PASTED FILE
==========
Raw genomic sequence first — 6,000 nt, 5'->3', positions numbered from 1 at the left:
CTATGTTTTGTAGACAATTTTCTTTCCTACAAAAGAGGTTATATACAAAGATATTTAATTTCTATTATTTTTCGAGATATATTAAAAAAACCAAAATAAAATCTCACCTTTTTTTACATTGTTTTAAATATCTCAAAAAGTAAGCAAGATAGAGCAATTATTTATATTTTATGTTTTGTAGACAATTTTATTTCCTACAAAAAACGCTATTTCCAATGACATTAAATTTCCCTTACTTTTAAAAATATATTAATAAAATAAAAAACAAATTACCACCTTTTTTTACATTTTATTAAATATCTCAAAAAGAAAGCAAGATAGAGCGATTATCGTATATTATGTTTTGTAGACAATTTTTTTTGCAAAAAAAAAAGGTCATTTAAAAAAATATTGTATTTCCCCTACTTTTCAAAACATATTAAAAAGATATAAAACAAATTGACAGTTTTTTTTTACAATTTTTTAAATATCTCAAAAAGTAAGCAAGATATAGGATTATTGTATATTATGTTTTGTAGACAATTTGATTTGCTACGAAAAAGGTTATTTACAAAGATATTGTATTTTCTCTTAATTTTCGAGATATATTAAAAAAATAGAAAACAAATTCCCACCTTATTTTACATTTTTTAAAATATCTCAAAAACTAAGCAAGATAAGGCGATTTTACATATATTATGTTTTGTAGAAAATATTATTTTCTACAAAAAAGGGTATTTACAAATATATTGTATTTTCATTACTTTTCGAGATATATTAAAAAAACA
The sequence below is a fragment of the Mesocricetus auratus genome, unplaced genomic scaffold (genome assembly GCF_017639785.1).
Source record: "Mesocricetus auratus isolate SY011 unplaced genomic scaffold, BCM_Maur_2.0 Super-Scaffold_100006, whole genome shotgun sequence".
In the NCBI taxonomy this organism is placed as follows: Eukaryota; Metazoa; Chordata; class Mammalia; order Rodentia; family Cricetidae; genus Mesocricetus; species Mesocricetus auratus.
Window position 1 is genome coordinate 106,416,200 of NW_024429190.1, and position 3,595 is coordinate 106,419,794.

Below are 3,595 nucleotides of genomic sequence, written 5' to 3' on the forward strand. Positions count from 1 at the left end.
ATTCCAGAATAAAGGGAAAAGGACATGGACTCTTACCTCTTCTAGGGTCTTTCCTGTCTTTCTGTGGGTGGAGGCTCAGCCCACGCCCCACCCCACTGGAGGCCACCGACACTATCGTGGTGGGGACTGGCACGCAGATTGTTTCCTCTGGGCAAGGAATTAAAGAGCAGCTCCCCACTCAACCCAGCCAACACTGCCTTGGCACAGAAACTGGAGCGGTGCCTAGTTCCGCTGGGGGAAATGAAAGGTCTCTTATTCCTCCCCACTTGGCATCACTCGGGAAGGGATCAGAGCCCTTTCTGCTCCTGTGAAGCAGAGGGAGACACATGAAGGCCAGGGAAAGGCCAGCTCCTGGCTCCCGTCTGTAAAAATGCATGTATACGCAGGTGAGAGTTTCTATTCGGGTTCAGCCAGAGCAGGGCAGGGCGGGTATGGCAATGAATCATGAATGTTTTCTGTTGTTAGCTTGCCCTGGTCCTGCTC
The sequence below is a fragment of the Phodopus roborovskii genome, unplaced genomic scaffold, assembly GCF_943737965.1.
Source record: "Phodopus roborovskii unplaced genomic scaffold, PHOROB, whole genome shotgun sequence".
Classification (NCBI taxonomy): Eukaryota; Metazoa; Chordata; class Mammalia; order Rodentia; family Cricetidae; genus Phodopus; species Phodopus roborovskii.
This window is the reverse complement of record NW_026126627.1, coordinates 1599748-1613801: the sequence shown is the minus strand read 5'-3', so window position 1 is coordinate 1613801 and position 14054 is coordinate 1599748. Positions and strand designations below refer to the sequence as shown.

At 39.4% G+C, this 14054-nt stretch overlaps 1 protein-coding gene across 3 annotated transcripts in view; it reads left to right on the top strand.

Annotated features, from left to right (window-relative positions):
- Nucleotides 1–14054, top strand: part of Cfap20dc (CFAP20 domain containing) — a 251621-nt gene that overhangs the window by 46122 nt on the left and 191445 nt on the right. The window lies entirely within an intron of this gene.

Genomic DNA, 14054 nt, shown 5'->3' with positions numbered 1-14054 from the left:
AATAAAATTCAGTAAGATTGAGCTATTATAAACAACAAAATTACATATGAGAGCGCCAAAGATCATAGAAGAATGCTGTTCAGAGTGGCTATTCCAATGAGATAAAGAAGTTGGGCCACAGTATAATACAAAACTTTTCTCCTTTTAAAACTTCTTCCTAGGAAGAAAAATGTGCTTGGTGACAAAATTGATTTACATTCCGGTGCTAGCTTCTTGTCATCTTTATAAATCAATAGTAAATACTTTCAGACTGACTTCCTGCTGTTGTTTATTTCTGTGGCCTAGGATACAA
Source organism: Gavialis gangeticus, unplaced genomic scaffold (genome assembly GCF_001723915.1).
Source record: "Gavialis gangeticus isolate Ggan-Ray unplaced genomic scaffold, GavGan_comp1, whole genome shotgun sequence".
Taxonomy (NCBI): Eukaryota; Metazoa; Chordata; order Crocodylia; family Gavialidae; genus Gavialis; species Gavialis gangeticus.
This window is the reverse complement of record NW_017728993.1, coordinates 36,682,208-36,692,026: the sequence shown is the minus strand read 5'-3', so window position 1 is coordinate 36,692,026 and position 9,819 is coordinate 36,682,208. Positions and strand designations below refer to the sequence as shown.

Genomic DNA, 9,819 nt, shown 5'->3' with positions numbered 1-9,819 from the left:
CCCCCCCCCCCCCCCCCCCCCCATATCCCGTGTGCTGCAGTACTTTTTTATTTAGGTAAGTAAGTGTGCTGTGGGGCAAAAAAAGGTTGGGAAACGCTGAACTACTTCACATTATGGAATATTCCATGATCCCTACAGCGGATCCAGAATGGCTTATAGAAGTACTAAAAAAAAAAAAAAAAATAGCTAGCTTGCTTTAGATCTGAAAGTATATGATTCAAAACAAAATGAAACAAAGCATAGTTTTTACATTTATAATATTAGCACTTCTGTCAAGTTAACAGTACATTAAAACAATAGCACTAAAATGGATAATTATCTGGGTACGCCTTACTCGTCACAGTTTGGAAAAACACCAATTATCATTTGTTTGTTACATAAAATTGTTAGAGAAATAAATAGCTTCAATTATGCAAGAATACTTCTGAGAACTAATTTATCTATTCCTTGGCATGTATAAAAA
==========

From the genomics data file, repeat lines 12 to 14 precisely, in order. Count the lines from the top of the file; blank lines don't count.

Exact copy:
This window is the reverse complement of record NW_026126627.1, coordinates 1599748-1613801: the sequence shown is the minus strand read 5'-3', so window position 1 is coordinate 1613801 and position 14054 is coordinate 1599748. Positions and strand designations below refer to the sequence as shown.

At 39.4% G+C, this 14054-nt stretch overlaps 1 protein-coding gene across 3 annotated transcripts in view; it reads left to right on the top strand.

Annotated features, from left to right (window-relative positions):